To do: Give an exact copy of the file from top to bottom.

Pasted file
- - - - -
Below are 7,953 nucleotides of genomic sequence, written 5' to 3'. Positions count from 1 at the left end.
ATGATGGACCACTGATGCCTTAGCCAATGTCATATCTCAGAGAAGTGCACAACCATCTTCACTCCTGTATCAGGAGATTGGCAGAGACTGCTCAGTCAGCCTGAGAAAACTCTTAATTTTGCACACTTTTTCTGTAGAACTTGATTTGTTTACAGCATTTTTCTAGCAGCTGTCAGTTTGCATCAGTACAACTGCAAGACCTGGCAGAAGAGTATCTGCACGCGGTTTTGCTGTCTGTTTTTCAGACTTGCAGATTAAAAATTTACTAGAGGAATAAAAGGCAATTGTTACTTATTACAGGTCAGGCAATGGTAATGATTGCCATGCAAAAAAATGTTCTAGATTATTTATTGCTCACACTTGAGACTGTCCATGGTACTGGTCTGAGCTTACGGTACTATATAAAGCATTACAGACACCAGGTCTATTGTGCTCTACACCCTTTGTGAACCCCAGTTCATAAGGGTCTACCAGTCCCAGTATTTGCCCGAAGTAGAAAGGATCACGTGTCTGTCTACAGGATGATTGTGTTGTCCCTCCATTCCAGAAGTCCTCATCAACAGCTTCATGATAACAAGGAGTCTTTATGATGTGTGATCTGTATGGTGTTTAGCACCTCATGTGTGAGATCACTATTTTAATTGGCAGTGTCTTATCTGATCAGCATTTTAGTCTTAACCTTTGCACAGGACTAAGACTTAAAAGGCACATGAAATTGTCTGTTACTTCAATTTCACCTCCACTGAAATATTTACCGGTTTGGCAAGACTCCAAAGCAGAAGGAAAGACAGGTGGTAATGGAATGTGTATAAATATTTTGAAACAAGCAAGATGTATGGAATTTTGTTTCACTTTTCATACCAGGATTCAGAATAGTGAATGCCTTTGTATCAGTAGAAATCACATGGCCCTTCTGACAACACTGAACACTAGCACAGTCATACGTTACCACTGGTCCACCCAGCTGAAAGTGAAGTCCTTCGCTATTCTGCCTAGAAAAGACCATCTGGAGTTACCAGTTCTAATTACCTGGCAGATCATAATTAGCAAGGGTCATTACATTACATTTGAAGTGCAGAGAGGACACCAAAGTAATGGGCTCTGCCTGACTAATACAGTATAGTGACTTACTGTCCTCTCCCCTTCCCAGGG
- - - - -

Below are 7,953 nucleotides of genomic sequence, written 5' to 3'. Positions count from 1 at the left end.
ATGATGGACCACTGATGCCTTAGCCAATGTCATATCTCAGAGAAGTGCACAACCATCTTCACTCCTGTATCAGGAGATTGGCAGAGACTGCTCAGTCAGCCTGAGAAAACTCTTAATTTTGCACACTTTTTCTGTAGAACTTGATTTGTTTACAGCATTTTTCTAGCAGCTGTCAGTTTGCATCAGTACAACTGCAAGACCTGGCAGAAGAGTATCTGCACGCGGTTTTGCTGTCTGTTTTTCAGACTTGCAGATTAAAAATTTACTAGAGGAATAAAAGGCAATTGTTACTTATTACAGGTCAGGCAATGGTAATGATTGCCATGCAAAAAAATGTTCTAGATTATTTATTGCTCACACTTGAGACTGTCCATGGTACTGGTCTGAGCTTACGGTACTATATAAAGCATTACAGACACCAGGTCTATTGTGCTCTACACCCTTTGTGAACCCCAGTTCATAAGGGTCTACCAGTCCCAGTATTTGCCCGAAGTAGAAAGGATCACGTGTCTGTCTACAGGATGATTGTGTTGTCCCTCCATTCCAGAAGTCCTCATCAACAGCTTCATGATAACAAGGAGTCTTTATGATGTGTGATCTGTATGGTGTTTAGCACCTCATGTGTGAGATCACTATTTTAATTGGCAGTGTCTTATCTGATCAGCATTTTAGTCTTAACCTTTGCACAGGACTAAGACTTAAAAGGCACATGAAATTGTCTGTTACTTCAATTTCACCTCCACTGAAATATTTACCGGTTTGGCAAGACTCCAAAGCAGAAGGAAAGACAGGTGGTAATGGAATGTGTATAAATATTTTGAAACAAGCAAGATGTATGGAATTTTGTTTCACTTTTCATACCAGGATTCAGAATAGTGAATGCCTTTGTATCAGTAGAAATCACATGGCCCTTCTGACAACACTGAACACTAGCACAGTCATACGTTACCACTGGTCCACCCAGCTGAAAGTGAAGTCCTTCGCTATTCTGCCTAGAAAAGACCATCTGGAGTTACCAGTTCTAATTACCTGGCAGATCATAATTAGCAAGGGTCATTACATTACATTTGAAGTGCAGAGAGGACACCAAAGTAATGGGCTCTGCCTGACTAATACAGTATAGTGACTTACTGTCCTCTCCCCTTCCCAGGG